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From "John McClain - Sun Microsystems, Inc." <John.McCl...@Sun.COM>
Subject Re: development process
Date Tue, 04 Sep 2007 14:59:26 GMT
Mark Brouwer wrote:
> Thanks for chipping in Jools,
> 
> Jools wrote:

[...]

>> Every test should have a unit test. JUnit has served me well over the 
>> years.

FWIW, in "service land" (e.g. Reggie, Outrigger, etc.) I wouldn't 
characterize most (any?) of the existing tests as "unit tests", they 
generally run against complete services (or even multiple services). Not 
sure how "unit testable" the River services are.

The other nice thing about writing against the service interfaces is the 
tests are (generally) still valid after the internals of the service 
changes.

>> Every patch should have an attached unit test to prove out the patch.
>>
>> Both the patch and the unit test must be reviewed.
>>
>> A bug in the unit test is sometimes worse than a bug in the patch !
> 
> I hope Nigel of others familiar with the QA framework can shed some
> light here, but in general I think we should continue with what is
> already in place.
> 
> For many things I want to submit I fail to see how to write a proper
> unit test (which can be entirely my fault). Most of these fixes were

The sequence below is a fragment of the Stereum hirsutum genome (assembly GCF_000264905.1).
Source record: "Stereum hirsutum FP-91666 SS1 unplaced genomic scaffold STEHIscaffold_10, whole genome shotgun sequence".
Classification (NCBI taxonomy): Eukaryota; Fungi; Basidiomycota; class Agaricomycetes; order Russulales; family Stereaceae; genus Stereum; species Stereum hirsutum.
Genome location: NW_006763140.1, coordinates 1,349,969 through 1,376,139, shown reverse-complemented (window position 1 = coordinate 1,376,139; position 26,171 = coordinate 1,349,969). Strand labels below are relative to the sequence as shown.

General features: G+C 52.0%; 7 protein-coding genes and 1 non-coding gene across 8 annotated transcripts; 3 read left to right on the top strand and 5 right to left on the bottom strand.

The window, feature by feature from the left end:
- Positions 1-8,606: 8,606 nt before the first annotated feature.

> indirectly tested by deployment of complete systems and observed for
> strange/other behavior. It sounds kind of lame ... but e.g. writing a
> test for a modification to ClassDep I consider too complex and expensive
> versus seeing whether Seven and other services still correctly builds
> (which touches everything).

I have certainly done a number of bug fixes where it was impractical to 
write a test. Race conditions are a particular issue here.

-- 
John McClain					john.mcclain@sun.com
Sun Microsystems, Inc.
Burlington, MA

And it is that way today. We are tricked by hope into starting
companies, beginning books, immigrating to this country and investing
in telecom networks. The challenges turn out to be tougher than we
imagined. Our excessive optimism is exposed. New skills are demanded.
But nothing important was ever begun in a prudential frame of mind.

         - David Brooks



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